From 1960-2000, the world's population doubled. That exponential growth is now a runaway train, barreling toward eye-popping numbers: three more people are added to the planet each second; this multiplies to 150 per minute; 9,000 per hour; 222,000 per day; and 1.5 million every week.

More than 7.8 billion people exist on the Earth. By 2100 the population is on track to hit 11 billion, according to the UN, and that’s assuming steady fertility declines in many countries.

How Population Growth Relates to Sustainability

We expect the Earth to provide land, food, shelter and other resources for a rapidly growing family of 7.8 billion. Scientific evidence across the board—including the changing climate, toxification of the environment, destroyed habitats, and global extinction rates—proves that we are demanding too much of our finite planet.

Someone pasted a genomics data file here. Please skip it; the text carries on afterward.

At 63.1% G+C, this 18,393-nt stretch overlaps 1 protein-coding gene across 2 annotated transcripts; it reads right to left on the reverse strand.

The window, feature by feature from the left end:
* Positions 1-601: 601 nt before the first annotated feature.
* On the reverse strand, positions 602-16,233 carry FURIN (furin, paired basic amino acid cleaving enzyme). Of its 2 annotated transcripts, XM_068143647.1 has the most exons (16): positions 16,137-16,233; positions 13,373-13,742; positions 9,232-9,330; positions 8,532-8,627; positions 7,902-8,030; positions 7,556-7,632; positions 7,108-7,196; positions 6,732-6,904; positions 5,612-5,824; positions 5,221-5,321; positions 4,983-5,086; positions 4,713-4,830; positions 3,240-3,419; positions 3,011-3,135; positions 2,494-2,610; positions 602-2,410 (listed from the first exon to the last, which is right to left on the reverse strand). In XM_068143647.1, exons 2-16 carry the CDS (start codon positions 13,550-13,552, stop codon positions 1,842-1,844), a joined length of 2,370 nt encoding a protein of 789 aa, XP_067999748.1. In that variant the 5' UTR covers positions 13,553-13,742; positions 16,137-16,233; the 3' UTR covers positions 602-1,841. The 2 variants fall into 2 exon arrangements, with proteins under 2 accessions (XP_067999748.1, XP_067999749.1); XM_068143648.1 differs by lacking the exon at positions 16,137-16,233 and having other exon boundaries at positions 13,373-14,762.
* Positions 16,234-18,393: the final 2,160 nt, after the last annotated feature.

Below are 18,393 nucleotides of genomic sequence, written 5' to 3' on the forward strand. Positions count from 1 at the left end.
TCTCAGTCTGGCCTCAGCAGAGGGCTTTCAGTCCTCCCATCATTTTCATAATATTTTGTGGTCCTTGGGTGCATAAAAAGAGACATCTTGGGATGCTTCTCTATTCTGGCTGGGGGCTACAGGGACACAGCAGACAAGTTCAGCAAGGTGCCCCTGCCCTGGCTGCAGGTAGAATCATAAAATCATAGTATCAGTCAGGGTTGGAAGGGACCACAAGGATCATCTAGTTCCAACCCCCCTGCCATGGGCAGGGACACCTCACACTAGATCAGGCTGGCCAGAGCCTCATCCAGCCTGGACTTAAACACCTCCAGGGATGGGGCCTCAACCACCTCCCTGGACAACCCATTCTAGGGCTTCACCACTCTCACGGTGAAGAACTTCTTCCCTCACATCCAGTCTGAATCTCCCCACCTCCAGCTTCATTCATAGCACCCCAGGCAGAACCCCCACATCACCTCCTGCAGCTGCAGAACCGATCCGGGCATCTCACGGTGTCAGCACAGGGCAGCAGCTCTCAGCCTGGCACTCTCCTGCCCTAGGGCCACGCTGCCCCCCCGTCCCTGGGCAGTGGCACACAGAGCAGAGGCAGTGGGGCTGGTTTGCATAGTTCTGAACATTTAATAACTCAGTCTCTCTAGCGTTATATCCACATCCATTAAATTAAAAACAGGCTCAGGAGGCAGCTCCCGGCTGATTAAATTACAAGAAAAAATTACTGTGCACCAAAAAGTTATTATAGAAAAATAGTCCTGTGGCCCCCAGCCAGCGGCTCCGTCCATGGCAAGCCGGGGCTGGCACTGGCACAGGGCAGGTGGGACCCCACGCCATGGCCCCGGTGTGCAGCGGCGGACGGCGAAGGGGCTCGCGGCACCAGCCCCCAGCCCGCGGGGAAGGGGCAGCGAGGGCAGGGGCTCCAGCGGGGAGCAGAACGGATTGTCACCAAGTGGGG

Let’s take a look at just a few of the ways population growth inhibits sustainability goals:

  • Ecological degradation: At least seven out of the 17 Sustainable Development Goals directly relate to preserving the environment, but with more people on the planet, responsible consumption and production are going to be tough to achieve. Increased population will inevitably lead to more deforestation, decreased biodiversity, and spikes in pollution and emissions, which will exacerbate climate change.
  • Economic stagnation and inequality: Population growth occurs unevenly around the world, with the most rapid increases currently happening in developing countries. Many of these societies are unable to keep up with the rate of growth, and as a result they struggle with unemployment, overburdened schools and hospitals, and strained infrastructure. Plus, when women are forced to stay home and take care of large families, it deprives the workforce of a significant portion of the population. This economic toll only furthers inequality between developing and developed nations.